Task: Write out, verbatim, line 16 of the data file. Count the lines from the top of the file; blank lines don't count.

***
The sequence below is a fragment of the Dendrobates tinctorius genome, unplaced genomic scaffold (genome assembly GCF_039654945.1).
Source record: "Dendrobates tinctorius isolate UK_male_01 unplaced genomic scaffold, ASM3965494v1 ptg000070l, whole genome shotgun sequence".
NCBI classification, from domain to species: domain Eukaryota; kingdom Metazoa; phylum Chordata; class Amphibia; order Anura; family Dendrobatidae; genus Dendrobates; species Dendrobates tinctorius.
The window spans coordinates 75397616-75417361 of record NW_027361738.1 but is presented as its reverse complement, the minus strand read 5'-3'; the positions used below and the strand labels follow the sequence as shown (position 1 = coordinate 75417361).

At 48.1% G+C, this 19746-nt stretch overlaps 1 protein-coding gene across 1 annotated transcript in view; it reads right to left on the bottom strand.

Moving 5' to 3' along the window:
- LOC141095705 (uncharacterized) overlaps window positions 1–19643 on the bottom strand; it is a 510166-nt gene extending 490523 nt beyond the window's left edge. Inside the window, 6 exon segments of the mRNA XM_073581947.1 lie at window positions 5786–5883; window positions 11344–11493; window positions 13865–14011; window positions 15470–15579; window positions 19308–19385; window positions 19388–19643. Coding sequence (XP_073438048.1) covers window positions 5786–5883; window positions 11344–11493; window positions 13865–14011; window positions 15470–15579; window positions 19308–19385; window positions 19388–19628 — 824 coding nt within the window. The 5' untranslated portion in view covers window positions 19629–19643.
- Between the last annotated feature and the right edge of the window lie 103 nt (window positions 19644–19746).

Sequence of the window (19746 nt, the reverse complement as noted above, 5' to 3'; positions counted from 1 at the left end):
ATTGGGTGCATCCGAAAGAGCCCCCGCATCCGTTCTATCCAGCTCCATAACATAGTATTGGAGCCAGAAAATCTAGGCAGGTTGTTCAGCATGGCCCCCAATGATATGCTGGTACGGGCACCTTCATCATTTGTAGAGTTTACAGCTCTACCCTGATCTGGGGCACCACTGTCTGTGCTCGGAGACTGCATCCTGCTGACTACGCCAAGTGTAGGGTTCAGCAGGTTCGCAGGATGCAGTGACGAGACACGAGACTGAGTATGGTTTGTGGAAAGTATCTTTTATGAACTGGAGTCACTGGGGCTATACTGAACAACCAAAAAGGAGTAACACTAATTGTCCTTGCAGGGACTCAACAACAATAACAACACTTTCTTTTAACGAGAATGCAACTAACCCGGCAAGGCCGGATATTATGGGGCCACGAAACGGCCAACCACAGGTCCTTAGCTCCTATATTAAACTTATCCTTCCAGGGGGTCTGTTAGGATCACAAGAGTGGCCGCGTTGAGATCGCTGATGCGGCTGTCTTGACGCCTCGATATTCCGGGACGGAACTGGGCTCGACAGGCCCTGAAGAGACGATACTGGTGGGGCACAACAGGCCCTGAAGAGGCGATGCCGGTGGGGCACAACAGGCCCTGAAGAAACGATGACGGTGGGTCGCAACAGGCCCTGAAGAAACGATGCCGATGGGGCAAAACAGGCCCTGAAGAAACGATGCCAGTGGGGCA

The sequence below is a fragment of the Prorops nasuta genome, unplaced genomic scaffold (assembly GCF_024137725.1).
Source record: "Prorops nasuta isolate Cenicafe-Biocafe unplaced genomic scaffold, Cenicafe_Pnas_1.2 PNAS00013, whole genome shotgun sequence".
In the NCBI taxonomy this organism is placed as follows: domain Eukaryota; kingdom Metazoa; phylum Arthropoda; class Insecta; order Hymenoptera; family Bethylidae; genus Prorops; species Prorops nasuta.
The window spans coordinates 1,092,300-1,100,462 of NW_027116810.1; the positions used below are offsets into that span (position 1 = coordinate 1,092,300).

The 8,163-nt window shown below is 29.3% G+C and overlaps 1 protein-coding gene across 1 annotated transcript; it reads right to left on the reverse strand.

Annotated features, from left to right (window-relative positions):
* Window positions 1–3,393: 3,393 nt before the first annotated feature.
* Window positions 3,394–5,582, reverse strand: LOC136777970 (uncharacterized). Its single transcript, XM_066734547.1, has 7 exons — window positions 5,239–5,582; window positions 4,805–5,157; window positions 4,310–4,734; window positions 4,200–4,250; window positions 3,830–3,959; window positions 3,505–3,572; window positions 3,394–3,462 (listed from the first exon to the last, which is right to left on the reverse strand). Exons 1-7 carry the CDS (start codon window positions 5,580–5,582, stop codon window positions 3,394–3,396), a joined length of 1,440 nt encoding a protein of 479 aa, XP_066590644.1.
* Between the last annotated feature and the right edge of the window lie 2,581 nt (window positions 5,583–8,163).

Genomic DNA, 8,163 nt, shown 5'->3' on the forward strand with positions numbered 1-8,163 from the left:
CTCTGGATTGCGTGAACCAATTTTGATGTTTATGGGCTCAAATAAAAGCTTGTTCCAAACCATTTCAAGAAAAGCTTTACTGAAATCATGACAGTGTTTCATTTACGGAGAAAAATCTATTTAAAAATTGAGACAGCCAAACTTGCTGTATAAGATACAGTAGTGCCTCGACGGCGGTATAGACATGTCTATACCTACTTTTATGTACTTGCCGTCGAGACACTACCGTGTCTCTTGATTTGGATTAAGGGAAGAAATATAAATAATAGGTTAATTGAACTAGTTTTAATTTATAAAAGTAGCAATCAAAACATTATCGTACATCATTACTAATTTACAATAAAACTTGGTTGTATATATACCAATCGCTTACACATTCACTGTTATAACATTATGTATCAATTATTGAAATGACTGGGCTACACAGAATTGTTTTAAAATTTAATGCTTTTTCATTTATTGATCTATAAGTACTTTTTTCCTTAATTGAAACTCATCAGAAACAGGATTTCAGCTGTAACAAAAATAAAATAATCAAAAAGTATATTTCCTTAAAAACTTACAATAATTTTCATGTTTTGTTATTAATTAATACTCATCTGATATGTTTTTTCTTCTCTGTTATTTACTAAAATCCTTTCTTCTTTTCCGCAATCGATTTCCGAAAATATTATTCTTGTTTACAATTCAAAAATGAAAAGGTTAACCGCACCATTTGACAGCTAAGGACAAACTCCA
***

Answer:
Annotated features, from left to right (window-relative positions):